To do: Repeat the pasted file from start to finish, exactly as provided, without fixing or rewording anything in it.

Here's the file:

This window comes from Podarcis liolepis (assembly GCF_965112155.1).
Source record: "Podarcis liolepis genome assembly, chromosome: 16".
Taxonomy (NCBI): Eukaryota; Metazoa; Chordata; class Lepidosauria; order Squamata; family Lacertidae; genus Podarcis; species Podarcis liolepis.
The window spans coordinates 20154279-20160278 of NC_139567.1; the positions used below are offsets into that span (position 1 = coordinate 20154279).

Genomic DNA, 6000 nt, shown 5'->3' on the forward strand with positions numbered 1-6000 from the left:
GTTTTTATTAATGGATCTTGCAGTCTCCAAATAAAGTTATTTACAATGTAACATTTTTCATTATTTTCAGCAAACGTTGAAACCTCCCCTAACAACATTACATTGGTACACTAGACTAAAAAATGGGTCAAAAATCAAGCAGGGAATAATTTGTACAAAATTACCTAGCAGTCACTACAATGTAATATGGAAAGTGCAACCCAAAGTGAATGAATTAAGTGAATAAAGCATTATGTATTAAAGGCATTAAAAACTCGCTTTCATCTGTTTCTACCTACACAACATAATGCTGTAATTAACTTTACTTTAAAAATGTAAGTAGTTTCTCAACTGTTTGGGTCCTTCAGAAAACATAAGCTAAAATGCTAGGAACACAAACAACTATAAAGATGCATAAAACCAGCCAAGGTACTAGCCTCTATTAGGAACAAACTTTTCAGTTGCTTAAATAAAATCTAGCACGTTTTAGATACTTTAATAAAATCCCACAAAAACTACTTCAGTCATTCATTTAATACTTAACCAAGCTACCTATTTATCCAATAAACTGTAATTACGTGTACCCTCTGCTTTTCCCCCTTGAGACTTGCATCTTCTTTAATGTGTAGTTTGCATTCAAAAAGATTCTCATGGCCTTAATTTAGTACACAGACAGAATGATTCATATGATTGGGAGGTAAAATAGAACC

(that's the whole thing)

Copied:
This window comes from Podarcis liolepis (assembly GCF_965112155.1).
Source record: "Podarcis liolepis genome assembly, chromosome: 16".
Taxonomy (NCBI): Eukaryota; Metazoa; Chordata; class Lepidosauria; order Squamata; family Lacertidae; genus Podarcis; species Podarcis liolepis.
The window spans coordinates 20154279-20160278 of NC_139567.1; the positions used below are offsets into that span (position 1 = coordinate 20154279).

Genomic DNA, 6000 nt, shown 5'->3' on the forward strand with positions numbered 1-6000 from the left:
GTTTTTATTAATGGATCTTGCAGTCTCCAAATAAAGTTATTTACAATGTAACATTTTTCATTATTTTCAGCAAACGTTGAAACCTCCCCTAACAACATTACATTGGTACACTAGACTAAAAAATGGGTCAAAAATCAAGCAGGGAATAATTTGTACAAAATTACCTAGCAGTCACTACAATGTAATATGGAAAGTGCAACCCAAAGTGAATGAATTAAGTGAATAAAGCATTATGTATTAAAGGCATTAAAAACTCGCTTTCATCTGTTTCTACCTACACAACATAATGCTGTAATTAACTTTACTTTAAAAATGTAAGTAGTTTCTCAACTGTTTGGGTCCTTCAGAAAACATAAGCTAAAATGCTAGGAACACAAACAACTATAAAGATGCATAAAACCAGCCAAGGTACTAGCCTCTATTAGGAACAAACTTTTCAGTTGCTTAAATAAAATCTAGCACGTTTTAGATACTTTAATAAAATCCCACAAAAACTACTTCAGTCATTCATTTAATACTTAACCAAGCTACCTATTTATCCAATAAACTGTAATTACGTGTACCCTCTGCTTTTCCCCCTTGAGACTTGCATCTTCTTTAATGTGTAGTTTGCATTCAAAAAGATTCTCATGGCCTTAATTTAGTACACAGACAGAATGATTCATATGATTGGGAGGTAAAATAGAACC